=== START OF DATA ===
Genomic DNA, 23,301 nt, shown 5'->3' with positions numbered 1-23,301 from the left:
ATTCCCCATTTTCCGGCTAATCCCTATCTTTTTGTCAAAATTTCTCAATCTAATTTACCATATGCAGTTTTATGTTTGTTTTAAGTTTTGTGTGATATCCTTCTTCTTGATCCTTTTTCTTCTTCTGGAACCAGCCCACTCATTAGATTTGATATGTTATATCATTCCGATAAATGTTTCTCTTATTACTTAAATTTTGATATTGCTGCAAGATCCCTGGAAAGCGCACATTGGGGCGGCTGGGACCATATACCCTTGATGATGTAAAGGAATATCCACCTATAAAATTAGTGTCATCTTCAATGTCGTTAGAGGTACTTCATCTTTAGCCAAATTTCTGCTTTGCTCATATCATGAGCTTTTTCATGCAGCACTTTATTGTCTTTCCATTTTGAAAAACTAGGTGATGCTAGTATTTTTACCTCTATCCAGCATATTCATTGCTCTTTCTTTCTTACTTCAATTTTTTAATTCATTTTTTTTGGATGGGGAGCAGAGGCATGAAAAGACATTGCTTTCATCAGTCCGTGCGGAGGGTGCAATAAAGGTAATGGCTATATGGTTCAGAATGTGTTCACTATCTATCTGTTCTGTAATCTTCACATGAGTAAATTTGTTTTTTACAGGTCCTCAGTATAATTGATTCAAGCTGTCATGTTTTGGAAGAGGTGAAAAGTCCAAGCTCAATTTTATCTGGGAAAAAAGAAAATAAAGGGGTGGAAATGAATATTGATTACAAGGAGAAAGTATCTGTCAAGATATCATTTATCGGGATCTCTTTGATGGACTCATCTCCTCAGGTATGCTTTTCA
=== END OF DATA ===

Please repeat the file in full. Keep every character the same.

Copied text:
Genomic DNA, 23,301 nt, shown 5'->3' with positions numbered 1-23,301 from the left:
ATTCCCCATTTTCCGGCTAATCCCTATCTTTTTGTCAAAATTTCTCAATCTAATTTACCATATGCAGTTTTATGTTTGTTTTAAGTTTTGTGTGATATCCTTCTTCTTGATCCTTTTTCTTCTTCTGGAACCAGCCCACTCATTAGATTTGATATGTTATATCATTCCGATAAATGTTTCTCTTATTACTTAAATTTTGATATTGCTGCAAGATCCCTGGAAAGCGCACATTGGGGCGGCTGGGACCATATACCCTTGATGATGTAAAGGAATATCCACCTATAAAATTAGTGTCATCTTCAATGTCGTTAGAGGTACTTCATCTTTAGCCAAATTTCTGCTTTGCTCATATCATGAGCTTTTTCATGCAGCACTTTATTGTCTTTCCATTTTGAAAAACTAGGTGATGCTAGTATTTTTACCTCTATCCAGCATATTCATTGCTCTTTCTTTCTTACTTCAATTTTTTAATTCATTTTTTTTGGATGGGGAGCAGAGGCATGAAAAGACATTGCTTTCATCAGTCCGTGCGGAGGGTGCAATAAAGGTAATGGCTATATGGTTCAGAATGTGTTCACTATCTATCTGTTCTGTAATCTTCACATGAGTAAATTTGTTTTTTACAGGTCCTCAGTATAATTGATTCAAGCTGTCATGTTTTGGAAGAGGTGAAAAGTCCAAGCTCAATTTTATCTGGGAAAAAAGAAAATAAAGGGGTGGAAATGAATATTGATTACAAGGAGAAAGTATCTGTCAAGATATCATTTATCGGGATCTCTTTGATGGACTCATCTCCTCAGGTATGCTTTTCA